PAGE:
The definition of a pneumothorax is an accumulation of air outside the lungs, but inside the chest wall. The air outside the lung prevents the lungs from inflating normally, and can lead to lung collapse. There are several variations of pneumothorax.
Primary liver tumors in dogs and cats are rare. There are 4 types: hepatocellular tumors, bile duct tumors, neuroendocrine tumors, and sarcomas. These cancers can be massive, nodular, or diffuse in form. In dogs, most liver tumors are malignant, while in cats, most are benign. The signs of liver tumors range from being asymptomatic to having inappetence, fever, lethargy, and weight loss; and less commonly, nausea, vomiting and diarrhea; increased drinking and urination; and jaundice. Occasionally there are neurological signs, such as seizures. With tumor rupture and intrabdominal bleeding there may be weakness, collapse, and difficulty breathing. The diagnosis is based on history, clinical signs, exam findings, diagnostic imaging, and FNA or liver biopsy. A biopsy is best for a definitive diagnosis. Surgery is the treatment of choice for most primary liver tumors followed by chemotherapy. Chemoembolization is a newer treatment.
Urinary tract tumors can occur anywhere along the urinary system, from the kidneys to the urethra. They are more likely to be malignant than benign. In dogs, the most common type of urinary tract tumors are bladder tumors, and of these, the most common is transitional cell carcinoma (TCC). Lymphoma and renal carcinoma are the two most common primary kidney tumors in cats and dogs, respectively, but these are relatively rare. Staging is recommended with all urinary tract tumors. With TCC, staging should include X-rays of the spine and/or hips since bone metastasis is possible. With bladder tumors, treatment is usually medical (e.g., NSAIDs) with/without chemotherapy and radiation therapy. With unilateral kidney tumors, nephrectomy is usually the treatment of choice, while with bilateral kidney tumors, chemotherapy may be considered. Treatment and prognosis always depend on the type of tumor and degree of local invasion and metastasis.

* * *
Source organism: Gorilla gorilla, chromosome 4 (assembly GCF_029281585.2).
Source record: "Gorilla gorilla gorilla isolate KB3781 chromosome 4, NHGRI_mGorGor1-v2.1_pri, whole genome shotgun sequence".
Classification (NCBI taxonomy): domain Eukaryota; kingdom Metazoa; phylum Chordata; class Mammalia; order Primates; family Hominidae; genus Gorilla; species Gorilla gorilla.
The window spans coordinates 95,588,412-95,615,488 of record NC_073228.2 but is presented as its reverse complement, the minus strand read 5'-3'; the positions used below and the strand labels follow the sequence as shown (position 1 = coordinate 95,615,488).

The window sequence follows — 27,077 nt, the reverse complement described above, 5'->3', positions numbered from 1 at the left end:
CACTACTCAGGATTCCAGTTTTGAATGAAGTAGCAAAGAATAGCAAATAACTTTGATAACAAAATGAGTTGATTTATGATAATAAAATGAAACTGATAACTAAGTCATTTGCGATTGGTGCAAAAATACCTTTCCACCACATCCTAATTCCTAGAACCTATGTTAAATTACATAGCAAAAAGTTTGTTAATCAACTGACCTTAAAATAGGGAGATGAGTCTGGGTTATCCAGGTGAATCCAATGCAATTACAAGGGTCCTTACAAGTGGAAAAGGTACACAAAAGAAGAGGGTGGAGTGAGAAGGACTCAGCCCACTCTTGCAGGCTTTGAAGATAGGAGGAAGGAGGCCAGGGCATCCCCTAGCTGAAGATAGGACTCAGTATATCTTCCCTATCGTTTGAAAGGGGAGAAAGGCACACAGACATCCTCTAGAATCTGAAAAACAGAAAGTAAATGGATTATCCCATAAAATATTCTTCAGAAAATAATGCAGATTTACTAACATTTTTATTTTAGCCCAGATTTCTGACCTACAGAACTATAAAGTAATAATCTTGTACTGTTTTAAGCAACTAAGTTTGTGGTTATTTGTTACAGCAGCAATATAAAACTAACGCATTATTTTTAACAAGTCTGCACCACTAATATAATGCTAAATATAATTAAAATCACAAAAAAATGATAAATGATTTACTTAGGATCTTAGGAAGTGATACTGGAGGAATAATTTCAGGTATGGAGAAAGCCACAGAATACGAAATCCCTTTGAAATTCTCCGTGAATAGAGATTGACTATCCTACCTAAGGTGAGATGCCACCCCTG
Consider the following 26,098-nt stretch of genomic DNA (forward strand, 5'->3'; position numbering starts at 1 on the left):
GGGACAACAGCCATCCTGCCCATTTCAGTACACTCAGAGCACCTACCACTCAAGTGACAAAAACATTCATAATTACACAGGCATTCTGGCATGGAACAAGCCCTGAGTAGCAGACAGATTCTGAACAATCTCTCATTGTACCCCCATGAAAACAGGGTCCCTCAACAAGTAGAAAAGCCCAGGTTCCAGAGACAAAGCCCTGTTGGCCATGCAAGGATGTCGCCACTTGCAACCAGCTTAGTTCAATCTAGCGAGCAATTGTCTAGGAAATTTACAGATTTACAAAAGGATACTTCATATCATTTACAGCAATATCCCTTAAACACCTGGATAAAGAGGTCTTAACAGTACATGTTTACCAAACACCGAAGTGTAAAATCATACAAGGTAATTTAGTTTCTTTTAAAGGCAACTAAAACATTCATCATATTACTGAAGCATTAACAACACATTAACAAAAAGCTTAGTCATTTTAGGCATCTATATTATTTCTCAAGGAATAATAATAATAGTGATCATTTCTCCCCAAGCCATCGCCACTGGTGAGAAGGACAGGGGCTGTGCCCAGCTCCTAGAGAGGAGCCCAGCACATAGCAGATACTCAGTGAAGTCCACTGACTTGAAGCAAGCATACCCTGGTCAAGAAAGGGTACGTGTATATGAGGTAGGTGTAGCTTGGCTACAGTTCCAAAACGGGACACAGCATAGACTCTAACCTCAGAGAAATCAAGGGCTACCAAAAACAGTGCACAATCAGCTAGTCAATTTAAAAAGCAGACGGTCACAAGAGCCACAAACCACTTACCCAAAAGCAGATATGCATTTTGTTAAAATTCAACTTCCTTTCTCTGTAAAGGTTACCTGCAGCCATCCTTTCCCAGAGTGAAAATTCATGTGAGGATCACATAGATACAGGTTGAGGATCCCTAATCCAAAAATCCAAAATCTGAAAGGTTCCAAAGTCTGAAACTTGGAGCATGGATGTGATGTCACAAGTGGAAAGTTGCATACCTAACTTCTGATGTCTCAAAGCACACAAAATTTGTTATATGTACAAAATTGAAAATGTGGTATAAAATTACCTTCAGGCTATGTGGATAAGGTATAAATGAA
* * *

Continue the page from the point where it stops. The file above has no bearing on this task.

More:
Malignant lymphoma (lymphosarcoma) and leukemia are among the most common malignancies seen in ferrets. Diagnosis may be made by fine needle aspiration or biopsy. For a dedicated owner with a compliant patient, surgery and/or treatment with chemotherapy is an option. Remission of lymphoma is possible with treatment in ferrets, but recurrence is common. Ferrets also commonly develop insulin-producing tumors of the pancreas that lower the ferret’s blood sugar and cause weakness, weight loss, lethargy, seizures, coma, and death. Insulinoma commonly spreads from the pancreas to the liver, so surgical removal of pancreatic insulinoma nodules may not be curative. Affected ferrets respond well for months to years to medical therapy with glucose-promoting drugs (prednisone) and anti-insulin drugs (diazoxide). Drugs suppress effects of the tumor but do not eliminate it; and ferrets on medical treatment must have their medications increased over time as the tumor grows.
Tumors of the prostate are relatively uncommon in dogs and extremely rare in cats. The most common tumor is prostatic adenocarcinoma. Clinical signs include blood in the urine, changes in urination habits, or straining to urinate or defecate. Metastasis to the pelvic bone and/or lumbar spine is likely. FNA of the prostate aids in the diagnosis, though surgical biopsy may need to be considered. Treatment is limited. Stents may be placed in patients with tumors obstructing the urethra. Radiation therapy in conjunction with NSAID therapy has shown significant survival advantage when compared to pets who did not receive NSAID therapy. The role and/or benefit of chemotherapy is not well understood.
Visceral vascular tumors are tumors that develop from the blood vessels found in the internal organs of the body, most commonly the heart, liver, and spleen, although other locations, such as the urinary bladder, are possible. There are two forms of visceral vascular tumors: hemangiomas and hemangiosarcomas. Certain breeds, such as German Shepherds, Labrador Retrievers, and Golden Retrievers, are particularly predisposed to developing hemangiosarcoma. The clinical signs vary depending on the location of the tumor. This type of tumor is often diagnosed with ultrasound of the chest or abdomen depending on the location of the tumor. Surgery is the recommended treatment option and chemotherapy may be recommended.
An insulinoma is a tumor that involves the beta cells of the pancreas. Beta cells are the cells that produce the hormone insulin. Insulinomas are surprisingly common in ferrets.